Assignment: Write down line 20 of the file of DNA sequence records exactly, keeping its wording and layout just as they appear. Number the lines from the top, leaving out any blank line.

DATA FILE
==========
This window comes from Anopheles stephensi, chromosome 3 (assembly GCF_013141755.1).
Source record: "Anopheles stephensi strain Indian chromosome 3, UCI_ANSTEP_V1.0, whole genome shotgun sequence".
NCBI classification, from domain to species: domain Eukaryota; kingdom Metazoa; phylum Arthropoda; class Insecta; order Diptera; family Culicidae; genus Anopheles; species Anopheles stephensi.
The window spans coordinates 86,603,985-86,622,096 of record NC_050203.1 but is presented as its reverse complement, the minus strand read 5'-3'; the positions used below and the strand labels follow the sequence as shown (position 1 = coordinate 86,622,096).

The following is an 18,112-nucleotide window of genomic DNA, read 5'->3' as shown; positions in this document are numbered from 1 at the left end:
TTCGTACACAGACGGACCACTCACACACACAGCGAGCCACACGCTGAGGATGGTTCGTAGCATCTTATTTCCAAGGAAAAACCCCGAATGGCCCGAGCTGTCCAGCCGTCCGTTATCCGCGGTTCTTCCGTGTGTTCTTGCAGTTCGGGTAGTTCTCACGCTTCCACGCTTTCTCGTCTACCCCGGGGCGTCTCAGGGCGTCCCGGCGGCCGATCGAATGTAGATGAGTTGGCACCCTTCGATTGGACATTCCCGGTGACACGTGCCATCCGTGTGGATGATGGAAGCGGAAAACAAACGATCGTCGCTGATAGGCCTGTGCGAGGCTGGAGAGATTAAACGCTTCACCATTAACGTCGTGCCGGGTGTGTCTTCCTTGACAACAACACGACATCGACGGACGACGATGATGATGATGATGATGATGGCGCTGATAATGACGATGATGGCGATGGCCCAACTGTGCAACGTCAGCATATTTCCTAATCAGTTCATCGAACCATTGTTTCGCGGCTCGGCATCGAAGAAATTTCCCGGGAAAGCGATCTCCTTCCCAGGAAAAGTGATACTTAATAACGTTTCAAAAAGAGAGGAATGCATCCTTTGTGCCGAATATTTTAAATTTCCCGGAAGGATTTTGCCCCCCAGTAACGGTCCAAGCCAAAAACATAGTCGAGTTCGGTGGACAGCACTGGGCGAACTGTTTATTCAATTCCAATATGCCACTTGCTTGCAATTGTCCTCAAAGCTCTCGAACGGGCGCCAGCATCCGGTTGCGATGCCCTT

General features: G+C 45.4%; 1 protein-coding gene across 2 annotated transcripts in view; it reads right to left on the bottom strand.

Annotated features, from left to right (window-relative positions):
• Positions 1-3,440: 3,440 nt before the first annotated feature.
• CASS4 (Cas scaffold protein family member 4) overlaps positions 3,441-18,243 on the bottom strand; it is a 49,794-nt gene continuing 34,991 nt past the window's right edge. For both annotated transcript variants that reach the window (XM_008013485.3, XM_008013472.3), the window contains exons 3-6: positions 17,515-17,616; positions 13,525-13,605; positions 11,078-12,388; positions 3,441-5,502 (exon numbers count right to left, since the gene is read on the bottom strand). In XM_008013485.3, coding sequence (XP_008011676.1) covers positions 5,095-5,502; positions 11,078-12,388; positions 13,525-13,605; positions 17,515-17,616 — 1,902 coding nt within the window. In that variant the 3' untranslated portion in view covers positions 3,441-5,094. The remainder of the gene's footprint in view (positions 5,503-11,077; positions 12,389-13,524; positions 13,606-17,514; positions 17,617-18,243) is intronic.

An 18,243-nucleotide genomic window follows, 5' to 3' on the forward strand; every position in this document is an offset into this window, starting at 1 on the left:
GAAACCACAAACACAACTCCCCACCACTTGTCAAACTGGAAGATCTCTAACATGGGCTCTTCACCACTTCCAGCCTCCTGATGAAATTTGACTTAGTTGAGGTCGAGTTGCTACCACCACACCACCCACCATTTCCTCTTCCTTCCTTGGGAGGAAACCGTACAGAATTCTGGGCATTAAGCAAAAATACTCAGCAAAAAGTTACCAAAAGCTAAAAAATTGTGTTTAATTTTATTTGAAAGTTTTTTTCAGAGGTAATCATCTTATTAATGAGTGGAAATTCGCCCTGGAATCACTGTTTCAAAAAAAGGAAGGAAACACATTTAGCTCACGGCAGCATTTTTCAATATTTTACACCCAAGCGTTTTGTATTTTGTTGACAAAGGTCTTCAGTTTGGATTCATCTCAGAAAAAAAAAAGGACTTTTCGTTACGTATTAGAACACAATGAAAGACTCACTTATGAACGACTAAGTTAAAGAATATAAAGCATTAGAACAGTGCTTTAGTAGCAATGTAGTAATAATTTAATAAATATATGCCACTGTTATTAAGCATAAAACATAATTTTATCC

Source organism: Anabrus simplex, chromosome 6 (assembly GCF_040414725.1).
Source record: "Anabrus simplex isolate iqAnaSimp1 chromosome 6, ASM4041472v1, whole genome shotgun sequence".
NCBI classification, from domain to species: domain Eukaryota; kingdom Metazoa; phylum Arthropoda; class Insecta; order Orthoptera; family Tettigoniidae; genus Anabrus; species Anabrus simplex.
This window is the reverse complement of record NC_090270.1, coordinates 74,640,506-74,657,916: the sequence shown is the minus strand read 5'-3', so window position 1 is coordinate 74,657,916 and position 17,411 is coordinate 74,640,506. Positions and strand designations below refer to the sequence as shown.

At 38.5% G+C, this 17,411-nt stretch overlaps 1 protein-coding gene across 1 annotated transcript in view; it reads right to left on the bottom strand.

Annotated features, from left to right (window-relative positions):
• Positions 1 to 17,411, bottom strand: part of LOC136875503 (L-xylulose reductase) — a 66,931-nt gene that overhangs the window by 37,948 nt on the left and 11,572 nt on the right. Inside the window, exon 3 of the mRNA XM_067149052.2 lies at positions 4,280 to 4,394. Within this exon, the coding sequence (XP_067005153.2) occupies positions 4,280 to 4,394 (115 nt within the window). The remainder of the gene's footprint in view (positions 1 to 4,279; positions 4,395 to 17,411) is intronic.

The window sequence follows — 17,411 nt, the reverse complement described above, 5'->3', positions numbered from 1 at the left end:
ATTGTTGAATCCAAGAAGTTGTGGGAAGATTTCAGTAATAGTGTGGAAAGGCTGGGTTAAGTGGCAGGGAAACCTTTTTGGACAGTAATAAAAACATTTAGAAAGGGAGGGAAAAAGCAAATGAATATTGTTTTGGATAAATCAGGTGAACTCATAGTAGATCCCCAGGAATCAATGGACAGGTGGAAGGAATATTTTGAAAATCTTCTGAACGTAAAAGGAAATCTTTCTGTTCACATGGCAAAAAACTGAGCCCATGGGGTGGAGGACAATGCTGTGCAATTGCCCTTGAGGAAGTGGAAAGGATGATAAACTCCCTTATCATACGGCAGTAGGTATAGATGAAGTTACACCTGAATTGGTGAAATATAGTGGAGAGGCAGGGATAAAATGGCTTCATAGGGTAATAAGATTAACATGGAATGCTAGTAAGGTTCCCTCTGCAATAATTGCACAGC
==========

The window sequence follows — 17,411 nt, the reverse complement described above, 5'->3', positions numbered from 1 at the left end: